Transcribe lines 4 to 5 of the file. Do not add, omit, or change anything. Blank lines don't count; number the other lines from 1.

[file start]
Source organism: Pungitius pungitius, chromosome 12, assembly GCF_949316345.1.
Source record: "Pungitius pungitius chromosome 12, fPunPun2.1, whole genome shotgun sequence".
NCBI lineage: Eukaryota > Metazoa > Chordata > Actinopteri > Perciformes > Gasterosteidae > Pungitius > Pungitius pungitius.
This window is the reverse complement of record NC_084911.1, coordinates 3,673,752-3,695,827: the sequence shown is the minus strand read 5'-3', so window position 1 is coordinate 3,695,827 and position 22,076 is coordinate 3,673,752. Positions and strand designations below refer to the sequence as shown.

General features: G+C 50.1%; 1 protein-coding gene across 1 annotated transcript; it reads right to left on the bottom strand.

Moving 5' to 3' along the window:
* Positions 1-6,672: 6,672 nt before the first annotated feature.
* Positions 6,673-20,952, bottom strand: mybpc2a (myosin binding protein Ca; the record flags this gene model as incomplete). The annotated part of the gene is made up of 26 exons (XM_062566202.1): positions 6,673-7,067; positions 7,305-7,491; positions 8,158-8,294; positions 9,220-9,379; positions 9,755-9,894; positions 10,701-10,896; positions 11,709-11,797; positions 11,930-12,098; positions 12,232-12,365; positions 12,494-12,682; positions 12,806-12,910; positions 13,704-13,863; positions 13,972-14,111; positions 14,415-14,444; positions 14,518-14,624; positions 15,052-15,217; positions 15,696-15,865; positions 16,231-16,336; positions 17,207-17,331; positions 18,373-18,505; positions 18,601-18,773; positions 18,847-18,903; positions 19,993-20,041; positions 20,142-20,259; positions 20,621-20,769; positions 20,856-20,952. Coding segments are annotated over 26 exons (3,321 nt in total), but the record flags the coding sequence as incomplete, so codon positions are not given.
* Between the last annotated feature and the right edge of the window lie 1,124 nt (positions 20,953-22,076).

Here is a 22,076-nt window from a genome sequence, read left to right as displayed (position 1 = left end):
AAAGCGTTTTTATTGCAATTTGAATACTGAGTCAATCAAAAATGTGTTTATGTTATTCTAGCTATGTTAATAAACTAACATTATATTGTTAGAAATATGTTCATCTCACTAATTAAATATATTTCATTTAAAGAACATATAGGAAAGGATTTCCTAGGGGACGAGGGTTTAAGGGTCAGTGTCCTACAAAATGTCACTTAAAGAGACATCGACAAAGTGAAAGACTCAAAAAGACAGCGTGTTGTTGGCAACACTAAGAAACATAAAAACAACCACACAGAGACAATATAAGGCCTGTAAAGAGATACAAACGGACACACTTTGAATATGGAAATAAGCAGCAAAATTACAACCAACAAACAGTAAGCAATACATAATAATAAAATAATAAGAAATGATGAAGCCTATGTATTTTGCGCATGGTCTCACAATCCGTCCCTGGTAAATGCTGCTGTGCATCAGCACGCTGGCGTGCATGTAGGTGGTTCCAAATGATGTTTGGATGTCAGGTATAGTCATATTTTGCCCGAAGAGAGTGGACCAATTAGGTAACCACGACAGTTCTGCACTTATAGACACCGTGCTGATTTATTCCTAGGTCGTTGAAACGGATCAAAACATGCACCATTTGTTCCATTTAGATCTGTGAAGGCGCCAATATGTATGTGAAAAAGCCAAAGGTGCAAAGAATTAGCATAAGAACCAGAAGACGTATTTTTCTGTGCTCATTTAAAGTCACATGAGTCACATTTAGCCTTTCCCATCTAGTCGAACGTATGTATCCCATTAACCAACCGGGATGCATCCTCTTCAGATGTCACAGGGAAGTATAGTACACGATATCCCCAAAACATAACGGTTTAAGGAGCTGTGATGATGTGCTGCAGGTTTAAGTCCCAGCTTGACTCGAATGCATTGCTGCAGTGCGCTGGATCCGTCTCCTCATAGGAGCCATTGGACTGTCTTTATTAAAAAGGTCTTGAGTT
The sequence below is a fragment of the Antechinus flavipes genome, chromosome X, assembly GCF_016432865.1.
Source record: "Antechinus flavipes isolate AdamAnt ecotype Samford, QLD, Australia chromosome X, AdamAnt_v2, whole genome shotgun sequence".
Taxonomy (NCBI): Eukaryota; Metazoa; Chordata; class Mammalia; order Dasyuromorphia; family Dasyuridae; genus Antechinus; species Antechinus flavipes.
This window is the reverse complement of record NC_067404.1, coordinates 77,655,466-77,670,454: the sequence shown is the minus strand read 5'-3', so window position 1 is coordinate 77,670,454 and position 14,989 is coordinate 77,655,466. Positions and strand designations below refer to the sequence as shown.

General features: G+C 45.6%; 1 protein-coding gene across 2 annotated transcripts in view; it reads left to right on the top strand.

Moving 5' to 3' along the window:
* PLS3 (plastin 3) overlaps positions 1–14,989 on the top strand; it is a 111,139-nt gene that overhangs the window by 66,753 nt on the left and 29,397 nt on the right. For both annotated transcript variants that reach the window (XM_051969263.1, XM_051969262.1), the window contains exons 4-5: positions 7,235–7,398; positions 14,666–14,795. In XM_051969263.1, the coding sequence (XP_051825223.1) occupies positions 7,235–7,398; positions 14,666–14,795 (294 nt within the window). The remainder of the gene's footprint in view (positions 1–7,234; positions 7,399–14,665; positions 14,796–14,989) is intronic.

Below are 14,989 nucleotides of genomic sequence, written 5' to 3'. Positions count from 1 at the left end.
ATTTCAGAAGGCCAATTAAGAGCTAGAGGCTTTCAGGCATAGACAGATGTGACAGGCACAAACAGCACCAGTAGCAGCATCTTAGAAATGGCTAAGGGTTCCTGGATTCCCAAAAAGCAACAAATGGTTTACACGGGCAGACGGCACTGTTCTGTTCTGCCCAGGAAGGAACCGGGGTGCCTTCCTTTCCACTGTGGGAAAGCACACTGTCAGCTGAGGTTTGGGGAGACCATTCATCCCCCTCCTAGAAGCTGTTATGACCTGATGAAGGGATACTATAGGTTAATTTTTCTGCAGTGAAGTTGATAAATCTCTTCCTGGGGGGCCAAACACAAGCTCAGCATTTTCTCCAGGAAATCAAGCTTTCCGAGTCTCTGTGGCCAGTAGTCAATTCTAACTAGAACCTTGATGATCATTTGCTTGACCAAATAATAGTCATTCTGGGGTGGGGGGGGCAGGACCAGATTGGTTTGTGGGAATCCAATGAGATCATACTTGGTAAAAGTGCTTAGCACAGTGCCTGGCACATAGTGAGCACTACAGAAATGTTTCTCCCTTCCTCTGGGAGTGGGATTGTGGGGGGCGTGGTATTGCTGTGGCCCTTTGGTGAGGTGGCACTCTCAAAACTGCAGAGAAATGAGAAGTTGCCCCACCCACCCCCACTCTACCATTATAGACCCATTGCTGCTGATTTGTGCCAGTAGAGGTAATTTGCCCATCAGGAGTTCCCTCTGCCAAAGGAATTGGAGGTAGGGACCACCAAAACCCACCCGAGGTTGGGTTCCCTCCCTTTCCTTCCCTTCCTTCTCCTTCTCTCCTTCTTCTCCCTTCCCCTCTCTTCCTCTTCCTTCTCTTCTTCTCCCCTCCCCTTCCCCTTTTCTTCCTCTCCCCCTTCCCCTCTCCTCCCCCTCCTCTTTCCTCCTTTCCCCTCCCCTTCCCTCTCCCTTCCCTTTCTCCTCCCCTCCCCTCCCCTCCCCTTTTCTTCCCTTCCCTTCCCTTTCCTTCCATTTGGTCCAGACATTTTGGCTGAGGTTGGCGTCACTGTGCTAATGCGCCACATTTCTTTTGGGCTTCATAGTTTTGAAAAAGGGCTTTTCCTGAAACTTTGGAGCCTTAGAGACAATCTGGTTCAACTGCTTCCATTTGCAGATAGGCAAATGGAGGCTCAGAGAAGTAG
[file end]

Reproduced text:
This window is the reverse complement of record NC_084911.1, coordinates 3,673,752-3,695,827: the sequence shown is the minus strand read 5'-3', so window position 1 is coordinate 3,695,827 and position 22,076 is coordinate 3,673,752. Positions and strand designations below refer to the sequence as shown.

General features: G+C 50.1%; 1 protein-coding gene across 1 annotated transcript; it reads right to left on the bottom strand.